As Interpreter readers know well, summer is a great time to relax with friends and family, to take a holiday, to reflect on the year past – and to read. During the year it can be hard to find time for reading; especially for our ministers and MPs, who have less free time than most. So every year Grattan Institute releases a summer reading list for the prime minister.
The List contains books and articles that we believe the Prime Minister – or indeed any Australian – will find stimulating over the break. They're all cracking reads that have something compelling to say about Australia, the world and the future.
This year's list covers many vital subjects.
From the Lowy Institute's own James Brown we have Anzac's Long Shadow, a searing critique of the way in which rose-tinted invocations of war legend have crowded out meaningful public and political engagement in modern defence policy.
From a slightly more northern think tank we have A Rightful Place, Noel Pearson's outstanding Quarterly Essay that traverses history, philosophy and culture to make a powerful case for constitutional recognition of indigenous Australians.
Political tragics will be pleased by the inclusion of Fire and Ashes, the post-mortem of a spectacular political defeat. Penned by Michael Ignatieff in the wake of his party's flattening at the 2011 Canadian federal election, Fire and Ashes is packed with insights on the nature of modern democracy that are depressing and fascinating in equal measure.
Headlines were dominated earlier in the year by Thomas Piketty's blockbuster treatise on inequality, but most lack the time or inclination to slough through all 700 pages of Capital in the 21st Century. We've opted instead for Larry Summers' incisive nine-page summary: it covers off all the main bits, and adds a few handy critiques to bandy about at the dinner table.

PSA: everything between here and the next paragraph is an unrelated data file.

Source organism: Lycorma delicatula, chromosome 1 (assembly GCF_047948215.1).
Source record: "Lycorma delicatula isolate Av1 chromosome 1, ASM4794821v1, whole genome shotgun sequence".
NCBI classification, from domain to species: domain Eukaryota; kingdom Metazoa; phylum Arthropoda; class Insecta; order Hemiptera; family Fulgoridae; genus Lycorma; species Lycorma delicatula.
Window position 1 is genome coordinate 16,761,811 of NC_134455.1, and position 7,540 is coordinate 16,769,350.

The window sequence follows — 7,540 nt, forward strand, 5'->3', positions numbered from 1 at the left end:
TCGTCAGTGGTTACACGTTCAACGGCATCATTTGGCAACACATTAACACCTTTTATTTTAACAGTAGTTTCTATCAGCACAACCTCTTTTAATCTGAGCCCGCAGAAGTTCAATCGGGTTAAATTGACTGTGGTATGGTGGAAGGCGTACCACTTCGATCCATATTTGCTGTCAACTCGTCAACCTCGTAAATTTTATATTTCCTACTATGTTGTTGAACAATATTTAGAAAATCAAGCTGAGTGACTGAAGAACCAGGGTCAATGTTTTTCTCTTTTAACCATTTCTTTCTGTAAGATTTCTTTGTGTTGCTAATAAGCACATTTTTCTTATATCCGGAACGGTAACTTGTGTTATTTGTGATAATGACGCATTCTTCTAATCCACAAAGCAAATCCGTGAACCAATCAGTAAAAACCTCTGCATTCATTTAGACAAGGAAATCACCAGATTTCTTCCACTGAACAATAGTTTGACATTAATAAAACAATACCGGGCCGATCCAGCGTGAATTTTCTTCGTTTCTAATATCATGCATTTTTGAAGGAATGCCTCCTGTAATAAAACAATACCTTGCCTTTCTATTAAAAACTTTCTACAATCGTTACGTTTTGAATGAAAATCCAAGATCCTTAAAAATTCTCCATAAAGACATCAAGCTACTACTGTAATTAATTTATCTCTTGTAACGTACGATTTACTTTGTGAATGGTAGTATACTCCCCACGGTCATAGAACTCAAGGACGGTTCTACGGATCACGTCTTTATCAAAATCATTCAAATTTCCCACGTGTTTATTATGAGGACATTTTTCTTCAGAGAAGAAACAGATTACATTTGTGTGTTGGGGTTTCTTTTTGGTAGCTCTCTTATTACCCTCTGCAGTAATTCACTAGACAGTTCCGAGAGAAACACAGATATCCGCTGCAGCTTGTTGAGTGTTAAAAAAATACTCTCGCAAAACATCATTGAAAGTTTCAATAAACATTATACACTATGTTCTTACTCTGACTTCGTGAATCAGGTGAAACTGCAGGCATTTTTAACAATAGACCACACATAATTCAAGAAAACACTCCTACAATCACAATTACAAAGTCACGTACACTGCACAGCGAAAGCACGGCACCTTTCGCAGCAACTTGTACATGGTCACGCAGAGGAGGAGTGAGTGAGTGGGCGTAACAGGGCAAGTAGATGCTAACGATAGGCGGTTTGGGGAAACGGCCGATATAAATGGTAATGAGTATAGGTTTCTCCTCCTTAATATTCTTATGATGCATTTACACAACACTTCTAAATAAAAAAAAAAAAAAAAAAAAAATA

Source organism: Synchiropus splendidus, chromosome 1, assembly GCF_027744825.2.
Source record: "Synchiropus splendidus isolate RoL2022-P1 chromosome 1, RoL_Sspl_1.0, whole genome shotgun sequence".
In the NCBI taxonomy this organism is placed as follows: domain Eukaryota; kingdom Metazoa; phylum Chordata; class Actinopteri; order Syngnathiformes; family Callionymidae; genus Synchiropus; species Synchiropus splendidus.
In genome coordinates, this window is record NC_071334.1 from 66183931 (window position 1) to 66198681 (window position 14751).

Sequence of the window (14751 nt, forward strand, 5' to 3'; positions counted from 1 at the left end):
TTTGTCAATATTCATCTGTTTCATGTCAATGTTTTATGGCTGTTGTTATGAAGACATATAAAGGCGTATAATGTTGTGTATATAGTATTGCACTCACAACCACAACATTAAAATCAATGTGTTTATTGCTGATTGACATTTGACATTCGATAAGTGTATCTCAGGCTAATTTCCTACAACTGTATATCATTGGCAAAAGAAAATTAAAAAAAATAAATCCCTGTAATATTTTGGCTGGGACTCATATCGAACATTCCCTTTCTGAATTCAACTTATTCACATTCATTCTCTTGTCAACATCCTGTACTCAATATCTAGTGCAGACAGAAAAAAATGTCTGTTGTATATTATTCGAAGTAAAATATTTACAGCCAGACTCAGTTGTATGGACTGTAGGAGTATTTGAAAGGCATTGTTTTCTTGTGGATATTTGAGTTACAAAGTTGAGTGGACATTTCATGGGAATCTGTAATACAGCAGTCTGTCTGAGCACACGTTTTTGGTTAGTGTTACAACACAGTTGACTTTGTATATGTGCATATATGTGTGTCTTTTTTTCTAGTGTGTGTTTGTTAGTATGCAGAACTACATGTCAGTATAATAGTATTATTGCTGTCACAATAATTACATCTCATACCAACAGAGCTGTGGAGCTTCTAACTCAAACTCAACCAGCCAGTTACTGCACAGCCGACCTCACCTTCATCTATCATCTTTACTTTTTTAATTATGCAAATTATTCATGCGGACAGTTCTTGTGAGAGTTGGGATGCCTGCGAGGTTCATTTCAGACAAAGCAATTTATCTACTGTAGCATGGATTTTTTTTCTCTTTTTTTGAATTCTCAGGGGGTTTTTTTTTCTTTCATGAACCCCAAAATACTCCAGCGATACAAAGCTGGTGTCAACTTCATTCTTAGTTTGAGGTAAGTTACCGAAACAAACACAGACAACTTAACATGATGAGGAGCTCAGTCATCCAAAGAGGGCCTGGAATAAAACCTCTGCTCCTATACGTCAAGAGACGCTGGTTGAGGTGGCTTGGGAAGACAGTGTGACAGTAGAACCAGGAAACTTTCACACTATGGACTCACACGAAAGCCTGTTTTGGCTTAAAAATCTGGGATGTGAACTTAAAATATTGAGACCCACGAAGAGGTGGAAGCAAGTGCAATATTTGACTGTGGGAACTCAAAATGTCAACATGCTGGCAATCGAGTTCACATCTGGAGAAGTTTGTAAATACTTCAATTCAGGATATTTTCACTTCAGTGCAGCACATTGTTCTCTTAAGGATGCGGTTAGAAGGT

If gift-shopping, kids, and Christmas lunch don't provide enough fodder for holiday squabbles, refer to The Wife Drought, Annabel Crabb's declaration that the main barrier to female professional advancement is a lack of wives for women and lives for men. Packed with data yet impishly written, The Wife Drought dissects the gender dynamics bedeviling Australia's labour force in a way that is both serious and seriously funny.
No reading list is complete without fiction. Capping off ours we have this year's must-read novel The Golden Age, a seamlessly shifting blend of poetry, pathos and humour from Joan London, one of Australia's finest story-tellers.
The 2014 Prime Minister’s Summer Reading List is being launched next Tuesday 9 December at the State Library of New South Wales, where ABC Presenter Geraldine Doogue will join Grattan Institute CEO John Daley in a discussion of the List. The event is free to the public and Interpreter readers are warmly encouraged to attend.